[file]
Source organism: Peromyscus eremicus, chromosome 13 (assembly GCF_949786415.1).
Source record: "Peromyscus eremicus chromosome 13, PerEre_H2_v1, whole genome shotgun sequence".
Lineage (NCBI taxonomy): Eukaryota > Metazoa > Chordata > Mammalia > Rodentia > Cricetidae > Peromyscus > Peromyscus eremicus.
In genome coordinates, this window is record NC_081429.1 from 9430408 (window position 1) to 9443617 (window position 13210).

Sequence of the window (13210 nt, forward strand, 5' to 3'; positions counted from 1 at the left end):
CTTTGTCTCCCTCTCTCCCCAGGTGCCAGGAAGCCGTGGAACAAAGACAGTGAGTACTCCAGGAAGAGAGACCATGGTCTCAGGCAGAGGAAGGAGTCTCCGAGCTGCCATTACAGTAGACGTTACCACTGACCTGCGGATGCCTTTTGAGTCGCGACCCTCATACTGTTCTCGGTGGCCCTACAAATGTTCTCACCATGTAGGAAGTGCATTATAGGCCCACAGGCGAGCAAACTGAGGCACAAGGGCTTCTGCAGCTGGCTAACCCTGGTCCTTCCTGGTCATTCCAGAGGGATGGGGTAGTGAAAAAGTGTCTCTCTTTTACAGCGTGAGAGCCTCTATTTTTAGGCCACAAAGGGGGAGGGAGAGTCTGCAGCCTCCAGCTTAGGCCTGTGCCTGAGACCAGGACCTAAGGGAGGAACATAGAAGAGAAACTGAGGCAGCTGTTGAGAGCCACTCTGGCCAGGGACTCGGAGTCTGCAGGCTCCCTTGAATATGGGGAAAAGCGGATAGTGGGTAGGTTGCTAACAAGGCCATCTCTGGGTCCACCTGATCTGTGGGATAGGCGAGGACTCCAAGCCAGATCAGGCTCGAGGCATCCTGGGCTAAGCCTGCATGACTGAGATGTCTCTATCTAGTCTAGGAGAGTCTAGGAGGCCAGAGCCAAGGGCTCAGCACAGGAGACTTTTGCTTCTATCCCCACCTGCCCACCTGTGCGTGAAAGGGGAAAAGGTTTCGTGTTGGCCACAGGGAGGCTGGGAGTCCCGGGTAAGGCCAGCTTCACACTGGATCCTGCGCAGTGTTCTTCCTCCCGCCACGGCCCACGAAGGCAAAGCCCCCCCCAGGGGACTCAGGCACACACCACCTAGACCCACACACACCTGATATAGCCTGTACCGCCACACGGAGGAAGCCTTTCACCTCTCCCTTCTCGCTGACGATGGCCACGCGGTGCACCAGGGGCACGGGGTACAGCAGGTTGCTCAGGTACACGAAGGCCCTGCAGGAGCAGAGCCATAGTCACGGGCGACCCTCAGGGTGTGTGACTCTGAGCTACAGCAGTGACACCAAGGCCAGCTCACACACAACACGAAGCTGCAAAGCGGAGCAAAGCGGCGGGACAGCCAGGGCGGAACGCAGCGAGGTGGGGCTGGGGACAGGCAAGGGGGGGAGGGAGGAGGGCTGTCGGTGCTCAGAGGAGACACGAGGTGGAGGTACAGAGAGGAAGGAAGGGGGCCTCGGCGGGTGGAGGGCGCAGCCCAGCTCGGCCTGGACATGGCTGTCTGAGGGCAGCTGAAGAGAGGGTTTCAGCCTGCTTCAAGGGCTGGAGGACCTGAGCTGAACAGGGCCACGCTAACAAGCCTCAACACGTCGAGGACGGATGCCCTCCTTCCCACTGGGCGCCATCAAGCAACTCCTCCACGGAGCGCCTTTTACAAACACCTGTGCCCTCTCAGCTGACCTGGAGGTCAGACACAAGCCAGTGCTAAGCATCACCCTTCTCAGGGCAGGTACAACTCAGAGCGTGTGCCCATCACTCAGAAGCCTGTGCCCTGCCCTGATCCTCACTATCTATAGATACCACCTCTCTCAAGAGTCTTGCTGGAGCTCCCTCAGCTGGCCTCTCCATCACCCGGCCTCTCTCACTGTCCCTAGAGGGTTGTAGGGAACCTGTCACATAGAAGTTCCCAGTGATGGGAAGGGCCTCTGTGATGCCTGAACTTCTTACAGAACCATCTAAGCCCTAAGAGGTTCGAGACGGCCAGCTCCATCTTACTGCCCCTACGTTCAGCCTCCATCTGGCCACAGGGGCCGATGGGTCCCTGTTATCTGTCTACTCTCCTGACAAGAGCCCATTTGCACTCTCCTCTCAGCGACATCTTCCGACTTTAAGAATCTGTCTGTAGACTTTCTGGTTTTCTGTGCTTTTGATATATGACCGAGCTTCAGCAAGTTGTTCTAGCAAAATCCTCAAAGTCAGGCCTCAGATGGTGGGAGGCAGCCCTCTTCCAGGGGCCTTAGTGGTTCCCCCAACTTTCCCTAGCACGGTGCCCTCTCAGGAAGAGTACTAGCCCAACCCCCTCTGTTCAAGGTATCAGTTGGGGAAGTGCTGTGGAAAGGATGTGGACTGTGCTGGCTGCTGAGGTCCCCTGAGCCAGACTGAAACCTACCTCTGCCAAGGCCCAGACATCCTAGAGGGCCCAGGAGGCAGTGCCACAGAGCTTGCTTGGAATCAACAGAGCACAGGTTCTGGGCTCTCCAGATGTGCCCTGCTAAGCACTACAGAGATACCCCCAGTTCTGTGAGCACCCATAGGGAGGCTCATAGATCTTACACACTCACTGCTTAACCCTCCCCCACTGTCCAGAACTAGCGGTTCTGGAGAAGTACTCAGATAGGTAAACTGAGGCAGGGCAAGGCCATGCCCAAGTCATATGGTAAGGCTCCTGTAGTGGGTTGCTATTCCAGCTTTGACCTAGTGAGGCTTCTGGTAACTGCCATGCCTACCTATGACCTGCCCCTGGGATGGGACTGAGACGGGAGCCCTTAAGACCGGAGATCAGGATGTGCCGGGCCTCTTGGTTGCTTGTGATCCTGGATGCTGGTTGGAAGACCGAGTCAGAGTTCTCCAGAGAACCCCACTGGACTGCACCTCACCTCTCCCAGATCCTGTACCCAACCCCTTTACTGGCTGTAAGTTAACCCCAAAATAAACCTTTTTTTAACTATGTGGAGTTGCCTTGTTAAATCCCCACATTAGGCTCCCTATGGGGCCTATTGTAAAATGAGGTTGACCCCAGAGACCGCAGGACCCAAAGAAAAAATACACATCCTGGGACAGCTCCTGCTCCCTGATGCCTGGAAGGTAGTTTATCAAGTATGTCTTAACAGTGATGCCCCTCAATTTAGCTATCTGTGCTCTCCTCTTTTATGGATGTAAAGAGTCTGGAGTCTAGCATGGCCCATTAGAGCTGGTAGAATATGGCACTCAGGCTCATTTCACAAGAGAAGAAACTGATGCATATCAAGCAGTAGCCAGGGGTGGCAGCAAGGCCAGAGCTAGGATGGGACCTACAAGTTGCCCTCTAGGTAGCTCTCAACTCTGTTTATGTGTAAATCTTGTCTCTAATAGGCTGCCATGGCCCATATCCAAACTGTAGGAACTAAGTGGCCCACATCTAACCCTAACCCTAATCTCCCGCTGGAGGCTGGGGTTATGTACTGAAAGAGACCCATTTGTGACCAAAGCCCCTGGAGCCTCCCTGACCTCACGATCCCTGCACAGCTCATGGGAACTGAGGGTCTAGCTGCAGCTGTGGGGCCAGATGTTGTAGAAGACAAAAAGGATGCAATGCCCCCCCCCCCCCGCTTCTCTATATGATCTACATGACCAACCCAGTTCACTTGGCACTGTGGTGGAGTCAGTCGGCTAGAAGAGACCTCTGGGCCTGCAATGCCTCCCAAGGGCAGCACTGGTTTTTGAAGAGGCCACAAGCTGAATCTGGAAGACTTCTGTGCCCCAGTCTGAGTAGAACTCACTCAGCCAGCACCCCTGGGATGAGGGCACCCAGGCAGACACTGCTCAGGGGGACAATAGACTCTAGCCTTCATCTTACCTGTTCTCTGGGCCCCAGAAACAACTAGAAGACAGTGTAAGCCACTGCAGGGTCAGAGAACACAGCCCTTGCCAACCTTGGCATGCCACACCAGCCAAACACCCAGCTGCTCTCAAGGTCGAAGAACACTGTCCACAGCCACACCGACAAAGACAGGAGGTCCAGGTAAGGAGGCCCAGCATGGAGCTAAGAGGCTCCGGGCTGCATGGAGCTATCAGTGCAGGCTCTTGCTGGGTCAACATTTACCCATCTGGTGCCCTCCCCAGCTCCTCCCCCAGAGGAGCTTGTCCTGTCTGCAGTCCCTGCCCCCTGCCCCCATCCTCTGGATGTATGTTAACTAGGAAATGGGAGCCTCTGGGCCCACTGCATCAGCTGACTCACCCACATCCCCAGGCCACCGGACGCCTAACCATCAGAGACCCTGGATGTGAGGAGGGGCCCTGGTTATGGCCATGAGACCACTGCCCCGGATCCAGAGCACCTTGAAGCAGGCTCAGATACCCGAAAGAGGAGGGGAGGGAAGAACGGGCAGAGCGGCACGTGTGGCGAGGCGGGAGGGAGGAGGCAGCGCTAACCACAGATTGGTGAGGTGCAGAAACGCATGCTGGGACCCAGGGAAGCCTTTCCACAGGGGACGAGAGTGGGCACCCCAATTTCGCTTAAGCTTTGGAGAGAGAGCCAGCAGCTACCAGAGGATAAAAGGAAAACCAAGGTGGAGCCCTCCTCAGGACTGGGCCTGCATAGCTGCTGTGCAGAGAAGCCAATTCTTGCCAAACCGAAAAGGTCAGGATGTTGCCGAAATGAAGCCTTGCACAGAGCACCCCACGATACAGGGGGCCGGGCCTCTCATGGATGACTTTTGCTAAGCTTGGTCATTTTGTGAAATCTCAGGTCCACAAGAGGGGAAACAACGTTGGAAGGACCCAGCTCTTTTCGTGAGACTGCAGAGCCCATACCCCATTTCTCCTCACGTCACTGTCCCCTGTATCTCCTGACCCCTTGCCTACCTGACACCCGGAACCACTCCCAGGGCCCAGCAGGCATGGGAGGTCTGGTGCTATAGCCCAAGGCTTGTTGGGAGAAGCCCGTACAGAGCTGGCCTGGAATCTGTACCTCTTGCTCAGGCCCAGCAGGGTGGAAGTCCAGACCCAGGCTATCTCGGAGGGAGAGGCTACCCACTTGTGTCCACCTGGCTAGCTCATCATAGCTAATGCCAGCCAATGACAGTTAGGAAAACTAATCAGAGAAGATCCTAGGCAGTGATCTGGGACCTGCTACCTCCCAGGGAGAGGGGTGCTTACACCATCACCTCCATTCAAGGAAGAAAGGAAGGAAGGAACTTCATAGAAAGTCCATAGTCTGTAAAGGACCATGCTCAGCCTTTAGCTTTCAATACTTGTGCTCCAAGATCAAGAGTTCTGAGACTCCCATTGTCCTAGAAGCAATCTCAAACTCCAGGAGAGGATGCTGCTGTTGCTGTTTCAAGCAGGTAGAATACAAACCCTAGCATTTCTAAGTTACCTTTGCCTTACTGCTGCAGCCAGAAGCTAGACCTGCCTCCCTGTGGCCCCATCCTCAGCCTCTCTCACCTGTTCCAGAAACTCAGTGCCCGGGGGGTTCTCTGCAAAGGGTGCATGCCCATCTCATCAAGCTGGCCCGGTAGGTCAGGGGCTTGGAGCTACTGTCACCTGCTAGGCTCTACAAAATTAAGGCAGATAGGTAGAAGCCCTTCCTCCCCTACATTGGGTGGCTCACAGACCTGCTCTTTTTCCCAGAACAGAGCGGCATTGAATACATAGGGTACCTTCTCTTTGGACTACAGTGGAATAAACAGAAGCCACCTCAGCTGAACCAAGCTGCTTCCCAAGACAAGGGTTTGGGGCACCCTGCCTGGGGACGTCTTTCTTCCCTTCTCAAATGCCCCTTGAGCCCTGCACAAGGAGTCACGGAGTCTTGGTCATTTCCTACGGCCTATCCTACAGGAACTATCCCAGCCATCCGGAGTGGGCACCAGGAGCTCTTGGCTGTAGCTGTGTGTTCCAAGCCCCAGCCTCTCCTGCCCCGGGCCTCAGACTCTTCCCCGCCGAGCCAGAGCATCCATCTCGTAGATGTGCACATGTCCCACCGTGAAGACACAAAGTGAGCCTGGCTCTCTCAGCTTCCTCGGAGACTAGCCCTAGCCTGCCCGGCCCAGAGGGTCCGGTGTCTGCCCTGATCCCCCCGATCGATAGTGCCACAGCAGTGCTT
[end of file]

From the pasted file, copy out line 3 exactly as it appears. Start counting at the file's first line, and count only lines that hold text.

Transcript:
Lineage (NCBI taxonomy): Eukaryota > Metazoa > Chordata > Mammalia > Rodentia > Cricetidae > Peromyscus > Peromyscus eremicus.